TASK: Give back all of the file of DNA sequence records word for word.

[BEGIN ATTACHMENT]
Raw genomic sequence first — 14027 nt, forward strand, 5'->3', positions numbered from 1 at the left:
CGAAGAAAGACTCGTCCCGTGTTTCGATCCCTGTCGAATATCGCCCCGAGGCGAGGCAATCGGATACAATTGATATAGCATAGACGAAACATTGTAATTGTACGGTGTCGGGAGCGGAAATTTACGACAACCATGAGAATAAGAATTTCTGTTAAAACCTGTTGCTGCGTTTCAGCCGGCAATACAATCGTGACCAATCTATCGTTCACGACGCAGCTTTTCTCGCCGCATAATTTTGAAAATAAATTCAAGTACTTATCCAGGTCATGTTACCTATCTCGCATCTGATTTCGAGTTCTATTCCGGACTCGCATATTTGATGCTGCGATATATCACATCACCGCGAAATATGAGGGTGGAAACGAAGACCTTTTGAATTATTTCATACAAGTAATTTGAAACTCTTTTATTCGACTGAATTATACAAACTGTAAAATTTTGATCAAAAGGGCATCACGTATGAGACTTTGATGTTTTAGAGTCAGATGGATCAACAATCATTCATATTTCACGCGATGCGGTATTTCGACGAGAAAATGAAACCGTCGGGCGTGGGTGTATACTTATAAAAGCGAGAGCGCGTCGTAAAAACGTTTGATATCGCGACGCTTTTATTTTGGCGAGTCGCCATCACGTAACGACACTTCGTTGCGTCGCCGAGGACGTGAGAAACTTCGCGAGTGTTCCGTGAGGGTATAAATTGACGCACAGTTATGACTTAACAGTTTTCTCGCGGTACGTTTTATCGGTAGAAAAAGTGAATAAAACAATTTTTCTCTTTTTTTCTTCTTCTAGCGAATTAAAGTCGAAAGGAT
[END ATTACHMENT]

Raw genomic sequence first — 14027 nt, forward strand, 5'->3', positions numbered from 1 at the left:
CGAAGAAAGACTCGTCCCGTGTTTCGATCCCTGTCGAATATCGCCCCGAGGCGAGGCAATCGGATACAATTGATATAGCATAGACGAAACATTGTAATTGTACGGTGTCGGGAGCGGAAATTTACGACAACCATGAGAATAAGAATTTCTGTTAAAACCTGTTGCTGCGTTTCAGCCGGCAATACAATCGTGACCAATCTATCGTTCACGACGCAGCTTTTCTCGCCGCATAATTTTGAAAATAAATTCAAGTACTTATCCAGGTCATGTTACCTATCTCGCATCTGATTTCGAGTTCTATTCCGGACTCGCATATTTGATGCTGCGATATATCACATCACCGCGAAATATGAGGGTGGAAACGAAGACCTTTTGAATTATTTCATACAAGTAATTTGAAACTCTTTTATTCGACTGAATTATACAAACTGTAAAATTTTGATCAAAAGGGCATCACGTATGAGACTTTGATGTTTTAGAGTCAGATGGATCAACAATCATTCATATTTCACGCGATGCGGTATTTCGACGAGAAAATGAAACCGTCGGGCGTGGGTGTATACTTATAAAAGCGAGAGCGCGTCGTAAAAACGTTTGATATCGCGACGCTTTTATTTTGGCGAGTCGCCATCACGTAACGACACTTCGTTGCGTCGCCGAGGACGTGAGAAACTTCGCGAGTGTTCCGTGAGGGTATAAATTGACGCACAGTTATGACTTAACAGTTTTCTCGCGGTACGTTTTATCGGTAGAAAAAGTGAATAAAACAATTTTTCTCTTTTTTTCTTCTTCTAGCGAATTAAAGTCGAAAGGAT